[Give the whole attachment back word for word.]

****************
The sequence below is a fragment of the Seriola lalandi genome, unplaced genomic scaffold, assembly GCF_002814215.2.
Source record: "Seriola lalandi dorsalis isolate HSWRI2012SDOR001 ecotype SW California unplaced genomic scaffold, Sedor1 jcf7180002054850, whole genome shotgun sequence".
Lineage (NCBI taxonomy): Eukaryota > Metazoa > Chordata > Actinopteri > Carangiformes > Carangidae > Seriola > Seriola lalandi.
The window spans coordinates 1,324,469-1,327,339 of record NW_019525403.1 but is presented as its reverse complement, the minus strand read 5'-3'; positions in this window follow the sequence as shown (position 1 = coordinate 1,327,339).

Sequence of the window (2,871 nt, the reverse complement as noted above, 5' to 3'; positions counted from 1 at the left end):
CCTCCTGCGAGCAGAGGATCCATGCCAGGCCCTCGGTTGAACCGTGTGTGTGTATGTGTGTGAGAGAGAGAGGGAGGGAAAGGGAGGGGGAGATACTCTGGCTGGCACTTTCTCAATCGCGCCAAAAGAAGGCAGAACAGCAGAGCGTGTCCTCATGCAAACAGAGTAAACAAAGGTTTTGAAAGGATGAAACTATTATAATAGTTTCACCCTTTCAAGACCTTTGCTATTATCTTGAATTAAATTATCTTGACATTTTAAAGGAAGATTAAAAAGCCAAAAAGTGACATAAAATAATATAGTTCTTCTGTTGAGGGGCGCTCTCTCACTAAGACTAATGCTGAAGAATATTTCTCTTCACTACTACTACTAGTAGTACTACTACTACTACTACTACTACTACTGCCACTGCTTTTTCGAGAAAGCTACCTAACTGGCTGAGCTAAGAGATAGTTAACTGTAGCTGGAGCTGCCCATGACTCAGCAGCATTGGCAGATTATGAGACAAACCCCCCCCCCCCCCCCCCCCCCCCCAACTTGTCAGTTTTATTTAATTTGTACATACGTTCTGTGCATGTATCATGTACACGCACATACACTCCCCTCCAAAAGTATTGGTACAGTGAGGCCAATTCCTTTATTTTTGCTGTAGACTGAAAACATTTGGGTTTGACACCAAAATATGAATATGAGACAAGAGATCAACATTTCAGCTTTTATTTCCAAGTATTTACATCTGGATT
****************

The sequence below is a fragment of the Seriola lalandi genome, unplaced genomic scaffold, assembly GCF_002814215.2.
Source record: "Seriola lalandi dorsalis isolate HSWRI2012SDOR001 ecotype SW California unplaced genomic scaffold, Sedor1 jcf7180002054850, whole genome shotgun sequence".
Lineage (NCBI taxonomy): Eukaryota > Metazoa > Chordata > Actinopteri > Carangiformes > Carangidae > Seriola > Seriola lalandi.
The window spans coordinates 1,324,469-1,327,339 of record NW_019525403.1 but is presented as its reverse complement, the minus strand read 5'-3'; positions in this window follow the sequence as shown (position 1 = coordinate 1,327,339).

Sequence of the window (2,871 nt, the reverse complement as noted above, 5' to 3'; positions counted from 1 at the left end):
CCTCCTGCGAGCAGAGGATCCATGCCAGGCCCTCGGTTGAACCGTGTGTGTGTATGTGTGTGAGAGAGAGAGGGAGGGAAAGGGAGGGGGAGATACTCTGGCTGGCACTTTCTCAATCGCGCCAAAAGAAGGCAGAACAGCAGAGCGTGTCCTCATGCAAACAGAGTAAACAAAGGTTTTGAAAGGATGAAACTATTATAATAGTTTCACCCTTTCAAGACCTTTGCTATTATCTTGAATTAAATTATCTTGACATTTTAAAGGAAGATTAAAAAGCCAAAAAGTGACATAAAATAATATAGTTCTTCTGTTGAGGGGCGCTCTCTCACTAAGACTAATGCTGAAGAATATTTCTCTTCACTACTACTACTAGTAGTACTACTACTACTACTACTACTACTACTGCCACTGCTTTTTCGAGAAAGCTACCTAACTGGCTGAGCTAAGAGATAGTTAACTGTAGCTGGAGCTGCCCATGACTCAGCAGCATTGGCAGATTATGAGACAAACCCCCCCCCCCCCCCCCCCCCCCCCAACTTGTCAGTTTTATTTAATTTGTACATACGTTCTGTGCATGTATCATGTACACGCACATACACTCCCCTCCAAAAGTATTGGTACAGTGAGGCCAATTCCTTTATTTTTGCTGTAGACTGAAAACATTTGGGTTTGACACCAAAATATGAATATGAGACAAGAGATCAACATTTCAGCTTTTATTTCCAAGTATTTACATCTGGATT